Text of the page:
- Dismal 10-year U.S. Treasury Bond Auction Following Mid Term Elections
- Safe Haven Buying at 3-Year Treasury Bond Auction with US Mid Term Elections and Cryptocurrency Collapse
- Weak Demand for U.S. 7-year Treasury Bond Auction as Growth Markets Shake
- Solid 5-year Treasury Bond Auction After Big Tech Stock Earnings Misses
- Dismal U.S. 20-year Treasury Bond Auction as US 30 Year Fixed Mortgage Rate Hits 20 Year High 7.22%
- 10-year U.S. Treasury Bond Auction Lackluster Demand Ahead of Tomorrow’s CPI
- Foreign Buyers Stayed Away from 3-Year Treasury Bond Auction
Global Bond Watch
“Government bond prices around the world are moving in tandem, reducing investors’ ability to diversify their portfolios and raising concerns of being blindsided by market gyrations. Correlations between currency-adjusted returns on the government debt of countries such as the U.S., Japan, the U.K. and Germany are at their highest level in at least seven years, data from MSCI showed, as central banks around the world ramp up their fight against inflation.”October 10 – Reuters (Davide Barbuscia)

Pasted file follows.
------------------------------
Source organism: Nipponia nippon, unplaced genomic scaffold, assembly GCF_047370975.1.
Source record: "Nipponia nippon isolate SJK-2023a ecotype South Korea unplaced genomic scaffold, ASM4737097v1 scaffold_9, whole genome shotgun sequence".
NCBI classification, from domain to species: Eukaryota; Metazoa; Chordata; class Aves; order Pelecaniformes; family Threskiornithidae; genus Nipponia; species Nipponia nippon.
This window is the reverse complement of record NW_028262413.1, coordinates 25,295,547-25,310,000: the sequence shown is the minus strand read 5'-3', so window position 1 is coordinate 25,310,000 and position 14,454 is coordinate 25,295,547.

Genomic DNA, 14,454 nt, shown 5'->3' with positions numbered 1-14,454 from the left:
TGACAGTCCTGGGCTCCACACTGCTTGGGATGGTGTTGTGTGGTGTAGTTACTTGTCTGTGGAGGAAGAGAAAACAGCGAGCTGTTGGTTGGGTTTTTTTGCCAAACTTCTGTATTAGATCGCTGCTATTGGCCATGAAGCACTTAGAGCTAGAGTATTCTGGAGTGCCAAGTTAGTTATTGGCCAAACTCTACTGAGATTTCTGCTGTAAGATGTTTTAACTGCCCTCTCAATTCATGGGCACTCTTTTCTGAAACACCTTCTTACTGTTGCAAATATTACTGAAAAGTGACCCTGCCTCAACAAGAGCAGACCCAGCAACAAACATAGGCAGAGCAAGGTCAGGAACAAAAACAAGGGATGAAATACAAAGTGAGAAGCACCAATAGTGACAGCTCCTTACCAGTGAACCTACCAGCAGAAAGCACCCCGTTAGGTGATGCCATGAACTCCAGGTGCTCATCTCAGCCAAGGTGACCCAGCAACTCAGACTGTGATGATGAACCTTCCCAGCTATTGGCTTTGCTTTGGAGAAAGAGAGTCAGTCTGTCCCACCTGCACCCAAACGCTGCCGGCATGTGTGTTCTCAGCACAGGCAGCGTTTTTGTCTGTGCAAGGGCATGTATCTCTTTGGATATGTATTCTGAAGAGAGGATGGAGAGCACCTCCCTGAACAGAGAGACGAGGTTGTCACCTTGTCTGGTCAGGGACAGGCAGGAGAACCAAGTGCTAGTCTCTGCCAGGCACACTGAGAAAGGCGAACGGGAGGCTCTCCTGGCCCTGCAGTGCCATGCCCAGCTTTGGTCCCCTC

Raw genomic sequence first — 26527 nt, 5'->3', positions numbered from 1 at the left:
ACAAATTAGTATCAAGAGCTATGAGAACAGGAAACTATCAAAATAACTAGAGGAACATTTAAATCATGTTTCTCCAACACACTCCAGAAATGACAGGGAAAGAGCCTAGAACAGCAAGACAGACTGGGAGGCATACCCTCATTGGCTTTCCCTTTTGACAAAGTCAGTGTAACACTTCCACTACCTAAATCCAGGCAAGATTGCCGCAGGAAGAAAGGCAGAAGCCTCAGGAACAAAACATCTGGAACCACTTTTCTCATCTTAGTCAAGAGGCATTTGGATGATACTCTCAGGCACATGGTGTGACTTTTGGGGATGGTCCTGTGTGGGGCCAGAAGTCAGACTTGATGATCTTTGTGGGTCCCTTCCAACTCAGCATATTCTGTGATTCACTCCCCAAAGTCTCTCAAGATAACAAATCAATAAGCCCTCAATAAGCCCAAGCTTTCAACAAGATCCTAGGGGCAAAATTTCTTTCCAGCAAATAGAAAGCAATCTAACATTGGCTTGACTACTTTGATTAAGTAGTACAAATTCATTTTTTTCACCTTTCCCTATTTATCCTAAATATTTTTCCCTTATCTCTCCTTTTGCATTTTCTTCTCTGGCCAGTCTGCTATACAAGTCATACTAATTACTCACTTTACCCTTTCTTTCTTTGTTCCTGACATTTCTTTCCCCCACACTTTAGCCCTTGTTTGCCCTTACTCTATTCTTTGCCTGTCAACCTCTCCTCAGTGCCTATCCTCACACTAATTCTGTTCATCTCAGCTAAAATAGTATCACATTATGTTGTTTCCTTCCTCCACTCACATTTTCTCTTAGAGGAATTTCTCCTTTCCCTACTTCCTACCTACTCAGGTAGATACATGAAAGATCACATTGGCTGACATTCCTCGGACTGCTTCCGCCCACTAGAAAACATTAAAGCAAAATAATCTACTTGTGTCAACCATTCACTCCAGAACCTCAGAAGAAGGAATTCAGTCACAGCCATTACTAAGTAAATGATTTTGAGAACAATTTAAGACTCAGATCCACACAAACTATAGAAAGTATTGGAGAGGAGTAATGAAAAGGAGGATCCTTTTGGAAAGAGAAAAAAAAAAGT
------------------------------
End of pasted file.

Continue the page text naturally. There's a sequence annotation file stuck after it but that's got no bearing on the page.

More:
Highlights – European Bonds
- Greek 10-year yields fell 23 bps to 4.34% (up 282bps y-o-y).
- Italian yields sank 47 bps to 4.23% (up 291bps).
- Spain’s 10-year yields dropped 25 bps to 3.27% (up 262bps).
- German bund yields fell 23 bps to 2.21% (up 225bps).
- French yields dropped 26 bps to 2.72% (up 242bps).
- The French to German 10-year bond spread narrowed about four to 51 bps.
- U.K. 10-year gilt yields fell 20 bps to 3.47% (up 229bps).
Highlights – Asian Bonds
- Japanese 10-year “JGB” yields jumped eight bps to 0.51% (up 37bps y-o-y)
Bond Market Performance 2022
Major Benchmark 10-year Bond markets
10 Year Bonds – Americas 2022 Performance
10 Year Bonds – Europe 2022 Performance
10 Year Bonds – Asia 2022 Performance
10 Year Bonds – Africa 2022 Performance
Inflation with Henry Kaufman